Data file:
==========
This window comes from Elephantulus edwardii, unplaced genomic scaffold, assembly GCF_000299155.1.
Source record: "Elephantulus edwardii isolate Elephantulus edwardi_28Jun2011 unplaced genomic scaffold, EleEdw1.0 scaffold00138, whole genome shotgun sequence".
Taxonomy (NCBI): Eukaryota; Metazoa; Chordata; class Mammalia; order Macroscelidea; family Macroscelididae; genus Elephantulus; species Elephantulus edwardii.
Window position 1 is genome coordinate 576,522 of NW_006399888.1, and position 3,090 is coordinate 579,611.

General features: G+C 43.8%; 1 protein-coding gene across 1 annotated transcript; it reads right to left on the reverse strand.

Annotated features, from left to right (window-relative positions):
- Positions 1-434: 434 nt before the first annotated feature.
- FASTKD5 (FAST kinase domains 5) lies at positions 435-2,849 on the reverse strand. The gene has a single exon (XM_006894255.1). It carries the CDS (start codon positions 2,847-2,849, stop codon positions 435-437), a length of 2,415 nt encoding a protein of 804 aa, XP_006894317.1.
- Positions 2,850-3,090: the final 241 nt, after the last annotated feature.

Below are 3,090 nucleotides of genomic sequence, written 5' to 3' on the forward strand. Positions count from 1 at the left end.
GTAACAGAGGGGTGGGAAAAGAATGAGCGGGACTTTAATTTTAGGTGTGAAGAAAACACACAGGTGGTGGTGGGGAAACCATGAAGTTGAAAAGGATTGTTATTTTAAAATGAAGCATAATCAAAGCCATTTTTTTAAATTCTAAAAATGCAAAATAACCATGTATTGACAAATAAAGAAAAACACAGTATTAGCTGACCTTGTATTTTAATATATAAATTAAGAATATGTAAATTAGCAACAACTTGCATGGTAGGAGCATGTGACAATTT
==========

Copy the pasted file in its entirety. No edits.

This window comes from Elephantulus edwardii, unplaced genomic scaffold, assembly GCF_000299155.1.
Source record: "Elephantulus edwardii isolate Elephantulus edwardi_28Jun2011 unplaced genomic scaffold, EleEdw1.0 scaffold00138, whole genome shotgun sequence".
Taxonomy (NCBI): Eukaryota; Metazoa; Chordata; class Mammalia; order Macroscelidea; family Macroscelididae; genus Elephantulus; species Elephantulus edwardii.
Window position 1 is genome coordinate 576,522 of NW_006399888.1, and position 3,090 is coordinate 579,611.

General features: G+C 43.8%; 1 protein-coding gene across 1 annotated transcript; it reads right to left on the reverse strand.

Annotated features, from left to right (window-relative positions):
- Positions 1-434: 434 nt before the first annotated feature.
- FASTKD5 (FAST kinase domains 5) lies at positions 435-2,849 on the reverse strand. The gene has a single exon (XM_006894255.1). It carries the CDS (start codon positions 2,847-2,849, stop codon positions 435-437), a length of 2,415 nt encoding a protein of 804 aa, XP_006894317.1.
- Positions 2,850-3,090: the final 241 nt, after the last annotated feature.

Below are 3,090 nucleotides of genomic sequence, written 5' to 3' on the forward strand. Positions count from 1 at the left end.
GTAACAGAGGGGTGGGAAAAGAATGAGCGGGACTTTAATTTTAGGTGTGAAGAAAACACACAGGTGGTGGTGGGGAAACCATGAAGTTGAAAAGGATTGTTATTTTAAAATGAAGCATAATCAAAGCCATTTTTTTAAATTCTAAAAATGCAAAATAACCATGTATTGACAAATAAAGAAAAACACAGTATTAGCTGACCTTGTATTTTAATATATAAATTAAGAATATGTAAATTAGCAACAACTTGCATGGTAGGAGCATGTGACAATTT